Defendants answered the complaint by way of a general denial and assertions of some 16 affirmative defenses. All of them are stated as legal conclusions, e.g., "Plaintiffs and their agents and employees, practiced fraud and deception upon the Defendants." Some of the asserted defenses are not legally recognizable. Among the assertions are that plaintiffs "fraudulently induced" defendants to enter into the note and that there has been a failure of consideration between the parties relieving defendants of their obligation to perform. The former assertion was related in the summary judgment proceedings to the claim that defendants were told the note would not be due until they sold the property. The latter assertion was related to the claim that the note was made as part of an agreement to purchase the FPI option and that the option was worthless.

Plaintiffs did not demur to the answer and moved directly for summary judgment. They tendered the following pertinent evidentiary showing. Defendants admitted in response to requests for admissions that they executed the note and that no payment was made as required by its terms. Taken alone, and disregarding the assertions of affirmative defense, this showing is sufficient to entitle plaintiffs to a summary judgment.

Plaintiffs asserted the following background to the note transaction. In June 1984 Marian Fry gave Kenneth Earp an option to purchase the parcel of real property known as the Hayward Golf Course. In December 1984 FPI and Earp entered an agreement "wherein FPI assumed EARP's option position." Thereafter defendants had some discussions with Earp and as a result sought to obtain the FPI option. Defendants "negotiated the option rights with FPI in return for personally executing [the promissory note]." The president of FPI executed an assignment of the FPI option to defendants.

Plaintiffs offered the defendants' declarations in support of these assertions. Nakashima declared (in a proceeding pertaining to a cross action between defendants and Earp) that: "On or about November 20, 1985, GEORGE PRICE and I entered into a written agreement wherein FPI assigned [231 Cal.App.3d 378] all right, option and interest in and to the FPI option, related to the Hayward Golf Course real property, to GEORGE PRICE and myself. [p] 2. A major dispute in this litigation concerns an oral and written modification of the aforementioned FPI option granted by [Earp], to the optionees-by-assignment (GEORGE PRICE and myself). [p] 3. I believe the aforementioned modification included a reduction in the purchase price and an indemnity as to obligations concerning FPI."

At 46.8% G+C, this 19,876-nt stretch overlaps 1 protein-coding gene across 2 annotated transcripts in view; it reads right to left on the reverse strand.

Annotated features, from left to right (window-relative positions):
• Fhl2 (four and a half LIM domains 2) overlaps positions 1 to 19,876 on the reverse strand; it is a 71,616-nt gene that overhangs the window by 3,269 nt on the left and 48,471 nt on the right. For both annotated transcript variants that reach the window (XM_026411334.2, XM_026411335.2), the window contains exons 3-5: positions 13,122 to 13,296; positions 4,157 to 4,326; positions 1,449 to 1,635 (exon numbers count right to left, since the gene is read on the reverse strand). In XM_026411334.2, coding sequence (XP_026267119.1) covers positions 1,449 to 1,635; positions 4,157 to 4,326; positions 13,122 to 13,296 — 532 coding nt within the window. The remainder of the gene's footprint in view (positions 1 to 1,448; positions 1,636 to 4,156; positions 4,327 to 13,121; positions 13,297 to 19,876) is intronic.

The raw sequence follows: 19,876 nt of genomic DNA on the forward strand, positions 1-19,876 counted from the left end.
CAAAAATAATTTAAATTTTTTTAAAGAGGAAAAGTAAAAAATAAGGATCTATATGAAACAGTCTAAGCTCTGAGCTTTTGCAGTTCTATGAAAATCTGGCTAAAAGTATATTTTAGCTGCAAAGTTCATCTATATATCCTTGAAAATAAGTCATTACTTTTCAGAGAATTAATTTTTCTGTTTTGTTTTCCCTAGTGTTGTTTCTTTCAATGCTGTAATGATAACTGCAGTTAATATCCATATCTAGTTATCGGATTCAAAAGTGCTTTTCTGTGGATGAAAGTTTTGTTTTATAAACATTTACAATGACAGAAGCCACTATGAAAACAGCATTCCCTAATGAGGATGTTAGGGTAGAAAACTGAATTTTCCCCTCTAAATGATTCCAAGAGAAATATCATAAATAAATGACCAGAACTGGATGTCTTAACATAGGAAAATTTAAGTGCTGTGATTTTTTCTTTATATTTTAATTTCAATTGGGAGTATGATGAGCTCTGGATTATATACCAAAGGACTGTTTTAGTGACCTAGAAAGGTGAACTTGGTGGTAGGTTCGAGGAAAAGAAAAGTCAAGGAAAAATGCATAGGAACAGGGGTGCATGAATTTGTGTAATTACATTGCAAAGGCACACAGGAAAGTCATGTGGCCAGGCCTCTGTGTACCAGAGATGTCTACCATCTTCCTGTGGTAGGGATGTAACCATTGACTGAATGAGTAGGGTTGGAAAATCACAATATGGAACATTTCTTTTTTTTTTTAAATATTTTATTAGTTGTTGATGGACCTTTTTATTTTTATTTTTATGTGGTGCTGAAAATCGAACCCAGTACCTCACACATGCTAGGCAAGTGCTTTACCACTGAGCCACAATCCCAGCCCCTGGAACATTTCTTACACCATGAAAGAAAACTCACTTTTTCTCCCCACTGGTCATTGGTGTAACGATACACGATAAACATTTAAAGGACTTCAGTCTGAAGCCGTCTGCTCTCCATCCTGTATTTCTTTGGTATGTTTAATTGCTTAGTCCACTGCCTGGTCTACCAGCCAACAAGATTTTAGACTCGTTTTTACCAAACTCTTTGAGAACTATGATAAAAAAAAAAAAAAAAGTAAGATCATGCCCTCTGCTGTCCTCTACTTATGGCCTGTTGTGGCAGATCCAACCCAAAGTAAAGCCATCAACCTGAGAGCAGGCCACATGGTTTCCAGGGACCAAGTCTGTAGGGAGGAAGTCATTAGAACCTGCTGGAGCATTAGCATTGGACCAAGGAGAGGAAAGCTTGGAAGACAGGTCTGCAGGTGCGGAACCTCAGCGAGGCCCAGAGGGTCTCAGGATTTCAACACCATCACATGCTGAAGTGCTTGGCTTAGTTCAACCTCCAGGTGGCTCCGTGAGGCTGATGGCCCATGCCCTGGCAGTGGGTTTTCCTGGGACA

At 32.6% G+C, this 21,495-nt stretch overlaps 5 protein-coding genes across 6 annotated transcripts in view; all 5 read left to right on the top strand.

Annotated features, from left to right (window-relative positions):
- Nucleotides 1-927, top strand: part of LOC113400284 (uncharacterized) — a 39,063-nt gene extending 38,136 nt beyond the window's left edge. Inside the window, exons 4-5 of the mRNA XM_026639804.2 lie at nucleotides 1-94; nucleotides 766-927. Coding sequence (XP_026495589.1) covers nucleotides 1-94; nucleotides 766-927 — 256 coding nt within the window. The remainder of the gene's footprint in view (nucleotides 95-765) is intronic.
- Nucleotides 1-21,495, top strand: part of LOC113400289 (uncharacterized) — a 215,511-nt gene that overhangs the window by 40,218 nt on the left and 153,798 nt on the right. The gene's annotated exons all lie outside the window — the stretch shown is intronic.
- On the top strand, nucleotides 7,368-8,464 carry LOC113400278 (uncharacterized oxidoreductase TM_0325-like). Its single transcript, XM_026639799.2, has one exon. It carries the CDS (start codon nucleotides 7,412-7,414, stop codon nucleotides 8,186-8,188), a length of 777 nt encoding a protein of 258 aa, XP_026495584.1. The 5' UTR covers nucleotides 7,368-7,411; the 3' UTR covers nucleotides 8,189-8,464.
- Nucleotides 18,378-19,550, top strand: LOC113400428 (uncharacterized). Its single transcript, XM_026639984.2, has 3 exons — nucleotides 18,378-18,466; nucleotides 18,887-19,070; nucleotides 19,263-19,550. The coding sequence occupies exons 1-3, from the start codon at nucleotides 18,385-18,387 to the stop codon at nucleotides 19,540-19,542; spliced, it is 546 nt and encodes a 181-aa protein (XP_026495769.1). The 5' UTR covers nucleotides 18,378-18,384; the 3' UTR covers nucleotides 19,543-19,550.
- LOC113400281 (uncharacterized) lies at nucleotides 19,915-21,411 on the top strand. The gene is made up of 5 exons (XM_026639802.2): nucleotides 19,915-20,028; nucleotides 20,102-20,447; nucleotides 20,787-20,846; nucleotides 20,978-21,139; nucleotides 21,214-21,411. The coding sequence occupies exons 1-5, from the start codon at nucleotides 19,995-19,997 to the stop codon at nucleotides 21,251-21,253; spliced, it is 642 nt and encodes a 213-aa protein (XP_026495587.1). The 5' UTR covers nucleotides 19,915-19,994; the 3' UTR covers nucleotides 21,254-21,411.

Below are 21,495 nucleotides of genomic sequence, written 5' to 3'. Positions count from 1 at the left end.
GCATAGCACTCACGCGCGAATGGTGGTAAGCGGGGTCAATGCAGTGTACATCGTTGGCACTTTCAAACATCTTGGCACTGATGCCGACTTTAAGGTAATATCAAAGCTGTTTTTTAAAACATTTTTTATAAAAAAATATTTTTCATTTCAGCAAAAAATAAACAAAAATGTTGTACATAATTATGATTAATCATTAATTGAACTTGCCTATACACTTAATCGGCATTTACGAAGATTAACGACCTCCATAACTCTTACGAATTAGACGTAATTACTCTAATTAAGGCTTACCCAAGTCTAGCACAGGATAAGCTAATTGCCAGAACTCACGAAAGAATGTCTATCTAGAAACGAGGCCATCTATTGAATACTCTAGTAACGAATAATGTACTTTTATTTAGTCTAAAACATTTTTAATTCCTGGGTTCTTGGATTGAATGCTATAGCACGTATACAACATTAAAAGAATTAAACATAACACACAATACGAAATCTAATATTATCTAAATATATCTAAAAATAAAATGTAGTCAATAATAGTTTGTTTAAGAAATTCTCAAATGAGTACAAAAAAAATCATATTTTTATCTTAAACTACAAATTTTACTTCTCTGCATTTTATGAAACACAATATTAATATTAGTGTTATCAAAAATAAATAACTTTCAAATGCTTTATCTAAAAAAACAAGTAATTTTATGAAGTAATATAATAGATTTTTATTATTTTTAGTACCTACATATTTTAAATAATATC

Nakashima and Price made identical declarations in pertinent part as follows. Defendants met with Kenneth Earp and Ralph Thompson. Earp acknowledged his signature on a written agreement that was produced. The writing stated that if defendants could obtain the FPI option from FPI for less than $1,350,000, Earp would reduce the price to purchase the Earp option and assume all responsibility defendants incurred to pay FPI. Defendants met with FPI representatives and negotiated an assignment of the FPI option in return for personally executing the promissory note.

Plaintiffs also attached replies to interrogatories in which defendants denied that there were no unexpressed conditions precedent to its performance but listed as "all" of such conditions "That plaintiffs not intentionally and/or negligently misrepresent the circumstances surrounding the status and progress of the property, including certain promises of political support."

Plaintiffs argued that the note is unambiguous and that defendants admit its execution and nonpayment. There are therefore no triable issues of fact and they are entitled to summary judgment.

Defendants tendered a cacophonous medley of declarations and discovery materials as purported defenses to the enforcement of the terms of the note. They made several arguments concerning triable issues of material fact. The first is that FPI breached its contract with Earp in failing to "aggressively pursue the development of the option property."

Defendants attached a portion of the written agreement between FPI and Earp. It grants FPI an exclusive right to purchase the Earp option by making installment payments totalling $400,000. (Only one installment payment, in the amount of $100,000 was to occur after the date of execution of the note.) The FPI/Earp agreement also contains a clause requiring FPI to "have prepared and aggressively process a residential development for the Property." Defendants adduced a deposition excerpt in which Earp testified that he had written to FPI expressing his opinion that it was not pursuing the development procedure properly and that at the time he felt FPI had breached the contract. They adduced a letter, dated several months after the [231 Cal.App.3d 379] date of execution of the note, from an attorney representing the owner of the...